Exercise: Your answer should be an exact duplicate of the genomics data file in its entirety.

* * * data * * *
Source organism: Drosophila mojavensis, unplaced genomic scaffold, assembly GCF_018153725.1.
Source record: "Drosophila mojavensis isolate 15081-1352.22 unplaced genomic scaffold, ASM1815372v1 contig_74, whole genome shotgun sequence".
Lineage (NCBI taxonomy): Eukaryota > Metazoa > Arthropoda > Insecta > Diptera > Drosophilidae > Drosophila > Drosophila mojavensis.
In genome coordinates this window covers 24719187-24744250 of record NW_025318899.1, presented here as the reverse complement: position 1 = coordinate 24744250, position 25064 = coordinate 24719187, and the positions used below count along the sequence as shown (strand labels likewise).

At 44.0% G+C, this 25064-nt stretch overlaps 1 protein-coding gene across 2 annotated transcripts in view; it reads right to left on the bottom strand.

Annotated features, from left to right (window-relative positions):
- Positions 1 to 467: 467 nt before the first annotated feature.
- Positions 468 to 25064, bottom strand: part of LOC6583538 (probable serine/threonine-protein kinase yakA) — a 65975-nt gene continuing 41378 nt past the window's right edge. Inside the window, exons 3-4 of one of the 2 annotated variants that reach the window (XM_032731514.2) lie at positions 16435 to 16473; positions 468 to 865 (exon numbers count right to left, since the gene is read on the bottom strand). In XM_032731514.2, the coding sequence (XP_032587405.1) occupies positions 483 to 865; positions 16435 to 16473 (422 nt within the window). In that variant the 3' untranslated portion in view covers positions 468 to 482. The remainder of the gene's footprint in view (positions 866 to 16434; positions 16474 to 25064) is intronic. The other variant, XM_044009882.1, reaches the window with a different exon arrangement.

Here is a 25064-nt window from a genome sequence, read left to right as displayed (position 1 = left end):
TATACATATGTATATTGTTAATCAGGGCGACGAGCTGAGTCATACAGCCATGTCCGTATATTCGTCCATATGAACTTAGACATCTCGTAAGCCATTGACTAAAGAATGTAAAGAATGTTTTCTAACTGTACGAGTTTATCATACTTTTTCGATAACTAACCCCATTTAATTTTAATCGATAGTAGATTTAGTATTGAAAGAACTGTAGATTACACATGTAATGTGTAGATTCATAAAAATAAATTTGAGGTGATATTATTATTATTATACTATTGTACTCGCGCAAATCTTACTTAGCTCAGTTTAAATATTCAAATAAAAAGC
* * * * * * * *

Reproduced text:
Source organism: Drosophila mojavensis, unplaced genomic scaffold, assembly GCF_018153725.1.
Source record: "Drosophila mojavensis isolate 15081-1352.22 unplaced genomic scaffold, ASM1815372v1 contig_74, whole genome shotgun sequence".
Lineage (NCBI taxonomy): Eukaryota > Metazoa > Arthropoda > Insecta > Diptera > Drosophilidae > Drosophila > Drosophila mojavensis.
In genome coordinates this window covers 24719187-24744250 of record NW_025318899.1, presented here as the reverse complement: position 1 = coordinate 24744250, position 25064 = coordinate 24719187, and the positions used below count along the sequence as shown (strand labels likewise).

At 44.0% G+C, this 25064-nt stretch overlaps 1 protein-coding gene across 2 annotated transcripts in view; it reads right to left on the bottom strand.

Annotated features, from left to right (window-relative positions):
- Positions 1 to 467: 467 nt before the first annotated feature.
- Positions 468 to 25064, bottom strand: part of LOC6583538 (probable serine/threonine-protein kinase yakA) — a 65975-nt gene continuing 41378 nt past the window's right edge. Inside the window, exons 3-4 of one of the 2 annotated variants that reach the window (XM_032731514.2) lie at positions 16435 to 16473; positions 468 to 865 (exon numbers count right to left, since the gene is read on the bottom strand). In XM_032731514.2, the coding sequence (XP_032587405.1) occupies positions 483 to 865; positions 16435 to 16473 (422 nt within the window). In that variant the 3' untranslated portion in view covers positions 468 to 482. The remainder of the gene's footprint in view (positions 866 to 16434; positions 16474 to 25064) is intronic. The other variant, XM_044009882.1, reaches the window with a different exon arrangement.

Here is a 25064-nt window from a genome sequence, read left to right as displayed (position 1 = left end):
TATACATATGTATATTGTTAATCAGGGCGACGAGCTGAGTCATACAGCCATGTCCGTATATTCGTCCATATGAACTTAGACATCTCGTAAGCCATTGACTAAAGAATGTAAAGAATGTTTTCTAACTGTACGAGTTTATCATACTTTTTCGATAACTAACCCCATTTAATTTTAATCGATAGTAGATTTAGTATTGAAAGAACTGTAGATTACACATGTAATGTGTAGATTCATAAAAATAAATTTGAGGTGATATTATTATTATTATACTATTGTACTCGCGCAAATCTTACTTAGCTCAGTTTAAATATTCAAATAAAAAGC